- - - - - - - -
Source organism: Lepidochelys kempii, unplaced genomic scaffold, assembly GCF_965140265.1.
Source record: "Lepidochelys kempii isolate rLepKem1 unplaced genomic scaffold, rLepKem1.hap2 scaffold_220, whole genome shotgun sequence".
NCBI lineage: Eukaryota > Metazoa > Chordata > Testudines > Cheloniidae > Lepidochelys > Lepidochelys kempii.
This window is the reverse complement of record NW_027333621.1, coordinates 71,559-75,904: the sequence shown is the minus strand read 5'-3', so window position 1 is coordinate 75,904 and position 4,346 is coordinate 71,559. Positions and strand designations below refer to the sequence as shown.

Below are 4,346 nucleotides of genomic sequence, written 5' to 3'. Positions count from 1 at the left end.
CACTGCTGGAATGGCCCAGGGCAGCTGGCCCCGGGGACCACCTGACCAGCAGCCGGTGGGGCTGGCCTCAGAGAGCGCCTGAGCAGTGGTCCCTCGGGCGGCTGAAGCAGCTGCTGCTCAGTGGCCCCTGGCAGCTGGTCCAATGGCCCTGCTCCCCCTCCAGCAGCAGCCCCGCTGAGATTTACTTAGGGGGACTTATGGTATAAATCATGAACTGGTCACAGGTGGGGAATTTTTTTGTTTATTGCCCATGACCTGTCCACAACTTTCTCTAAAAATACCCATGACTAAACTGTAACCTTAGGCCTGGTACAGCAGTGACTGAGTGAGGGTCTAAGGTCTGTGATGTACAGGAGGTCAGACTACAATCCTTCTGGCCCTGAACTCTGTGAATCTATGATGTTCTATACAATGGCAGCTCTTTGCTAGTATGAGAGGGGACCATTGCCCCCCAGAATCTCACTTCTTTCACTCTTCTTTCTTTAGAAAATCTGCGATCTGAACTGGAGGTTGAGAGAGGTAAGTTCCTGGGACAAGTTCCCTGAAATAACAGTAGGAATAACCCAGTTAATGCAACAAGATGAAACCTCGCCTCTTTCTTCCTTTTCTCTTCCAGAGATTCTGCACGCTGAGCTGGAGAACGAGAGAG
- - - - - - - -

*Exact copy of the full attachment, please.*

Source organism: Lepidochelys kempii, unplaced genomic scaffold, assembly GCF_965140265.1.
Source record: "Lepidochelys kempii isolate rLepKem1 unplaced genomic scaffold, rLepKem1.hap2 scaffold_220, whole genome shotgun sequence".
NCBI lineage: Eukaryota > Metazoa > Chordata > Testudines > Cheloniidae > Lepidochelys > Lepidochelys kempii.
This window is the reverse complement of record NW_027333621.1, coordinates 71,559-75,904: the sequence shown is the minus strand read 5'-3', so window position 1 is coordinate 75,904 and position 4,346 is coordinate 71,559. Positions and strand designations below refer to the sequence as shown.

Below are 4,346 nucleotides of genomic sequence, written 5' to 3'. Positions count from 1 at the left end.
CACTGCTGGAATGGCCCAGGGCAGCTGGCCCCGGGGACCACCTGACCAGCAGCCGGTGGGGCTGGCCTCAGAGAGCGCCTGAGCAGTGGTCCCTCGGGCGGCTGAAGCAGCTGCTGCTCAGTGGCCCCTGGCAGCTGGTCCAATGGCCCTGCTCCCCCTCCAGCAGCAGCCCCGCTGAGATTTACTTAGGGGGACTTATGGTATAAATCATGAACTGGTCACAGGTGGGGAATTTTTTTGTTTATTGCCCATGACCTGTCCACAACTTTCTCTAAAAATACCCATGACTAAACTGTAACCTTAGGCCTGGTACAGCAGTGACTGAGTGAGGGTCTAAGGTCTGTGATGTACAGGAGGTCAGACTACAATCCTTCTGGCCCTGAACTCTGTGAATCTATGATGTTCTATACAATGGCAGCTCTTTGCTAGTATGAGAGGGGACCATTGCCCCCCAGAATCTCACTTCTTTCACTCTTCTTTCTTTAGAAAATCTGCGATCTGAACTGGAGGTTGAGAGAGGTAAGTTCCTGGGACAAGTTCCCTGAAATAACAGTAGGAATAACCCAGTTAATGCAACAAGATGAAACCTCGCCTCTTTCTTCCTTTTCTCTTCCAGAGATTCTGCACGCTGAGCTGGAGAACGAGAGAG